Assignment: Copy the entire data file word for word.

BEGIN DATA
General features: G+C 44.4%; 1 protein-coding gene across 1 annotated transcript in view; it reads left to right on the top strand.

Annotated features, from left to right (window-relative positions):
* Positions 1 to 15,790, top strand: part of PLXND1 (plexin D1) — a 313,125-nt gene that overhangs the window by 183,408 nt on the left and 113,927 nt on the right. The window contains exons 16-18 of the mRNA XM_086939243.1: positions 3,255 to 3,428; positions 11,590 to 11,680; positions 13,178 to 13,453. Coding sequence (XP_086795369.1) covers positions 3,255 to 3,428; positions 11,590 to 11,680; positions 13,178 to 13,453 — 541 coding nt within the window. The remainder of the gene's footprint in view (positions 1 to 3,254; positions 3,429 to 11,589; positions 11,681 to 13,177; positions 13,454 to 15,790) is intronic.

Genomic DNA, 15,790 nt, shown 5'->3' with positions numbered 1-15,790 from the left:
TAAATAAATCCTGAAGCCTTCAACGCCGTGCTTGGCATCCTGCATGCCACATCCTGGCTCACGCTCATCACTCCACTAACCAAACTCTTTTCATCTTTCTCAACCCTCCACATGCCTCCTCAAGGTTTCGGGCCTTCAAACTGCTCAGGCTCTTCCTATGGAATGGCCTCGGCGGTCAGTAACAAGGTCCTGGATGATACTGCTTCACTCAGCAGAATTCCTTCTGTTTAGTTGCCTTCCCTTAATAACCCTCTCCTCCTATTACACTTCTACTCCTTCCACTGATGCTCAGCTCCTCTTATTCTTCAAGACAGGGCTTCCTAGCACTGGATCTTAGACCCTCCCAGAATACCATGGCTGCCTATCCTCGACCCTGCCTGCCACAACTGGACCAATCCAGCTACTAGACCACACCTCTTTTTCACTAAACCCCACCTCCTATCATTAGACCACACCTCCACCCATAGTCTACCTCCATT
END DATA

General features: G+C 44.4%; 1 protein-coding gene across 1 annotated transcript in view; it reads left to right on the top strand.

Annotated features, from left to right (window-relative positions):
* Positions 1 to 15,790, top strand: part of PLXND1 (plexin D1) — a 313,125-nt gene that overhangs the window by 183,408 nt on the left and 113,927 nt on the right. The window contains exons 16-18 of the mRNA XM_086939243.1: positions 3,255 to 3,428; positions 11,590 to 11,680; positions 13,178 to 13,453. Coding sequence (XP_086795369.1) covers positions 3,255 to 3,428; positions 11,590 to 11,680; positions 13,178 to 13,453 — 541 coding nt within the window. The remainder of the gene's footprint in view (positions 1 to 3,254; positions 3,429 to 11,589; positions 11,681 to 13,177; positions 13,454 to 15,790) is intronic.

Genomic DNA, 15,790 nt, shown 5'->3' with positions numbered 1-15,790 from the left:
TAAATAAATCCTGAAGCCTTCAACGCCGTGCTTGGCATCCTGCATGCCACATCCTGGCTCACGCTCATCACTCCACTAACCAAACTCTTTTCATCTTTCTCAACCCTCCACATGCCTCCTCAAGGTTTCGGGCCTTCAAACTGCTCAGGCTCTTCCTATGGAATGGCCTCGGCGGTCAGTAACAAGGTCCTGGATGATACTGCTTCACTCAGCAGAATTCCTTCTGTTTAGTTGCCTTCCCTTAATAACCCTCTCCTCCTATTACACTTCTACTCCTTCCACTGATGCTCAGCTCCTCTTATTCTTCAAGACAGGGCTTCCTAGCACTGGATCTTAGACCCTCCCAGAATACCATGGCTGCCTATCCTCGACCCTGCCTGCCACAACTGGACCAATCCAGCTACTAGACCACACCTCTTTTTCACTAAACCCCACCTCCTATCATTAGACCACACCTCCACCCATAGTCTACCTCCATT